How can manufacturers overcome the skills gap?

HSO, a leading provider of innovative enterprise business solutions, explores how technology can help manufacturers to attract new entrants to the industry.

In recent times manufacturing has matured considerably, into an industry at the forefront of modern technology.

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The highly intelligent manufacturing models of today are built to support global supply chains as they serve empowered customers.

The highly intelligent manufacturing models of today are built to support global supply chains as they serve empowered customers, and a need to allay growing pressures of process management across a diverse mix of international markets.

These advancements have left the industry needing more skilled workers. Here, however, lies the problem.

According to The Manufacturing Institute’s EEF Skills Report 2016, 73% of manufacturers experience difficulty attracting adequate talent, with manufacturing ranking among the industries that 18-24 year-olds least want to work in.

So let’s explore how this shortage of appropriate skills has come about and look at how technology can help manufacturers to attract new entrants to the industry.

Research from Zurich suggests that one in three mid-sized manufacturing organisations are having to recruit abroad to find workers with the required skills.

This puts them under huge pressure, hinders growth, and in turn is a threat to Britain’s economic growth, which sees approximately £139bn of output from manufacturing.

Why is there a skills gap?

In recent years, the manufacturing industry has changed beyond all recognition.

HSO Manufacturing Line Robot Automotive image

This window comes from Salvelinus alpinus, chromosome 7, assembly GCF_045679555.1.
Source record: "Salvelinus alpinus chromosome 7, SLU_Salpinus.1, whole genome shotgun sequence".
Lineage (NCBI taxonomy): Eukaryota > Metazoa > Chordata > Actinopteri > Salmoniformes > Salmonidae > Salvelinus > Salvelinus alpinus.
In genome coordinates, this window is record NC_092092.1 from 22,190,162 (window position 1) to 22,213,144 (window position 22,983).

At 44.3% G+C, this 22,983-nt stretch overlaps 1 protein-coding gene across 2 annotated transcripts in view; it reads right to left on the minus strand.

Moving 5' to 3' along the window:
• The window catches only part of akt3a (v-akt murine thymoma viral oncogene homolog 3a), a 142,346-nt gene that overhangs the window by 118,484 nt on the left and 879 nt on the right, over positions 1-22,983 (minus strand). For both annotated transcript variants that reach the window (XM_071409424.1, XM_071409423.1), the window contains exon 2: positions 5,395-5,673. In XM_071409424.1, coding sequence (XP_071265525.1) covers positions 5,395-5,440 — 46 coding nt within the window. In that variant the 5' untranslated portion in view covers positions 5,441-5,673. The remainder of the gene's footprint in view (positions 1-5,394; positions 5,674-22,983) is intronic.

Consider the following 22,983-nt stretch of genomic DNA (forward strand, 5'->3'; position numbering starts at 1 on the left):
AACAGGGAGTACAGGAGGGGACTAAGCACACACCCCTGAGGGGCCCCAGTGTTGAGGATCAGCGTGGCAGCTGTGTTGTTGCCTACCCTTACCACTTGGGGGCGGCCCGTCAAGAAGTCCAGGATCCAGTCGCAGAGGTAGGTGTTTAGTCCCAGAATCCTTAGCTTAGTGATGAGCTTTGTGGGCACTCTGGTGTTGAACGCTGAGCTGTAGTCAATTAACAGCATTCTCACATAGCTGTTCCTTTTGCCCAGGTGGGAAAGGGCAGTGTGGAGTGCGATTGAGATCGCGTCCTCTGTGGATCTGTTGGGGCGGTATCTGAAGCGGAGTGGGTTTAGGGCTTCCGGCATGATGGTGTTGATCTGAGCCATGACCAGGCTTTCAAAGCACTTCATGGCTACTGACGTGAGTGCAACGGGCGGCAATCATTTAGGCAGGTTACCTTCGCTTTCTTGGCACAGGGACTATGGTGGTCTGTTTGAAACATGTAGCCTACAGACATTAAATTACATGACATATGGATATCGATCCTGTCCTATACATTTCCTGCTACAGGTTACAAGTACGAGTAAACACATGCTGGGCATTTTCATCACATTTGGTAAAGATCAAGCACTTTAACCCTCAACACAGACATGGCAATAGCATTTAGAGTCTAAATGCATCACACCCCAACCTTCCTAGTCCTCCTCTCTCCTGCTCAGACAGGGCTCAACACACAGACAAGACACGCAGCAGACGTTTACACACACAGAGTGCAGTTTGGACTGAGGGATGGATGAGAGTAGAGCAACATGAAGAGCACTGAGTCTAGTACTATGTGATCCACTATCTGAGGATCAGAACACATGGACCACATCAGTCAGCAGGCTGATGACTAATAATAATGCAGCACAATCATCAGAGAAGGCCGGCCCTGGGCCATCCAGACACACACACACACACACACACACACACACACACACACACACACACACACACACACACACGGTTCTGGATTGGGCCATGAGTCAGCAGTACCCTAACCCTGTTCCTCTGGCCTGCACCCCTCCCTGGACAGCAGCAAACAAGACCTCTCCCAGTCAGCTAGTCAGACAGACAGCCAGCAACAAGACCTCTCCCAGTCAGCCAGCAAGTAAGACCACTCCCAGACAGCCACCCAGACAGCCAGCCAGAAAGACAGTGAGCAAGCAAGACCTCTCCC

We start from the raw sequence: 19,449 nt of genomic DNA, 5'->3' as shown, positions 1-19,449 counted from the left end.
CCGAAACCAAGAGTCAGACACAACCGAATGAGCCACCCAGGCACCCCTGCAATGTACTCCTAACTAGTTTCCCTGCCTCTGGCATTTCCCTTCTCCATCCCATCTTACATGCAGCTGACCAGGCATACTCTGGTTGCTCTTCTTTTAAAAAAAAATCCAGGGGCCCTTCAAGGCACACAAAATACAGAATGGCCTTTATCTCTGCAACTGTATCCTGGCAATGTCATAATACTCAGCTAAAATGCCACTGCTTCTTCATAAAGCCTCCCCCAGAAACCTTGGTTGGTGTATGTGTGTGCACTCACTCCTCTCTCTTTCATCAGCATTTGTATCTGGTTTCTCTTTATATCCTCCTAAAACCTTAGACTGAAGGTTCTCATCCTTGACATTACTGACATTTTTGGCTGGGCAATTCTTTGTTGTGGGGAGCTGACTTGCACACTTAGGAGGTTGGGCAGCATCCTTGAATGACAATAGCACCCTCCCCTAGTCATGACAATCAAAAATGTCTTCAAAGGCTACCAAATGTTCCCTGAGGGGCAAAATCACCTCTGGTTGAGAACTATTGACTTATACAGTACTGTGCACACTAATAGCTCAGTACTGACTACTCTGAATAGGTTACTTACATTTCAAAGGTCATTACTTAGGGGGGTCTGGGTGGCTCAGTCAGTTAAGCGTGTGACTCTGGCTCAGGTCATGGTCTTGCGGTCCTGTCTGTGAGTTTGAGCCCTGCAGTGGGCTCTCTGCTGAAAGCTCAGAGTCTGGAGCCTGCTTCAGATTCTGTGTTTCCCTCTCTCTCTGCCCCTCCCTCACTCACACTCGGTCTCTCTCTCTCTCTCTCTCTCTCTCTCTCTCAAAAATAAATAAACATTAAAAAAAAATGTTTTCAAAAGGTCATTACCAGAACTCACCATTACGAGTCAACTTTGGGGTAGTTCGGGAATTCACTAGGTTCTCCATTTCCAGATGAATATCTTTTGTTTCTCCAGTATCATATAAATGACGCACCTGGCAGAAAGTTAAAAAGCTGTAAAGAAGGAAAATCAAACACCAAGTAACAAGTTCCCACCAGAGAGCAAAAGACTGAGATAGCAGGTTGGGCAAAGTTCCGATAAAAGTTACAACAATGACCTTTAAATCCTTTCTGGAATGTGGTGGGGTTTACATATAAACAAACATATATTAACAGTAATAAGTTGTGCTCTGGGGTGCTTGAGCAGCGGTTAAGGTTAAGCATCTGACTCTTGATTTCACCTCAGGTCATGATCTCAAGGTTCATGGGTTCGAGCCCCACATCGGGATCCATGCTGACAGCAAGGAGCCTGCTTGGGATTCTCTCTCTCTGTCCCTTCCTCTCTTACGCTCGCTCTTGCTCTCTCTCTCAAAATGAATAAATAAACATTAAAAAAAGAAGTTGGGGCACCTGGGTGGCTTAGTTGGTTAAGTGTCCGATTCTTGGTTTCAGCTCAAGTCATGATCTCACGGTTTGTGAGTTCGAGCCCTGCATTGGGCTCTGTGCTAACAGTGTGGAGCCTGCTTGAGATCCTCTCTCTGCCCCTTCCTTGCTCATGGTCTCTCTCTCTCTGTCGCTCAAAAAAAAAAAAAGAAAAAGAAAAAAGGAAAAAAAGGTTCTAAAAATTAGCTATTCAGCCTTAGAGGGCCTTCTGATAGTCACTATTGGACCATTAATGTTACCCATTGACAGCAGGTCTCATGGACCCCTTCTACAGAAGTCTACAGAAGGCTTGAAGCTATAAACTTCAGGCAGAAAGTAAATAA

The increasing automation of plant operations requires specific knowledge, encompassing design and planning – image courtesy of HSO.

One of the reasons for the skills gap is the increasing automation of plant operations which require specific knowledge, encompassing design and planning. These technological innovations demand more skilled workers.

A STEM-based (science, technology, engineering and maths) education is therefore valuable to anyone entering the world of manufacturing.

Incentivising new recruits

The lack of interest shown by young people in the industry may be partly due to a misconception about what a manufacturing job would be like.

Many young people are unaware of the way technology has transformed this sector in recent years and of the skills required in manufacturing.

It’s therefore down to manufacturers to change this misconception. They need to spread the word that they are using the latest technologies such as ERP and CRM, and that manufacturing is an exciting and fast-moving industry, with plenty of opportunities for career development.

Appealing to millennials

Companies should decide which devices and providers they will allow and support.
Young people aged between 20 and 30 have been brought up with technology, so working with it is second nature to them.

Young people aged between 20 and 30 may have limited industry experience, but they have been brought up with technology, so working with it is second nature to them and innovations such as 3D printing, robotics and nanotechnology will appeal to them.

The technology is exciting and the manufacturing industry is the place to be to experience it, so what are companies doing to attract this young, fresh talent?

According to the EEF study, companies are investing in more incentives with 84% offering competitive salaries and 50% providing training and development opportunities. Nearly 80% said they planned to recruit manufacturing and engineering apprentices in the coming 12 months.

Using technology to bridge the skills gap

With manufacturing processes becoming more complex, supply chains becoming ever more global and customer expectations continually increasing, manufacturers are using sophisticated CRM and ERP software solutions to manage their businesses.

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The ease-of-use of these solutions is helping to bridge the skills gap as a broad range of employees can use the software. It puts relevant information into the hands of those who need it without the need for extensive training.

Increasing investment in this type of technology is helping manufacturing companies to attract millennial workers as well as remain competitive in a highly pressurised marketplace.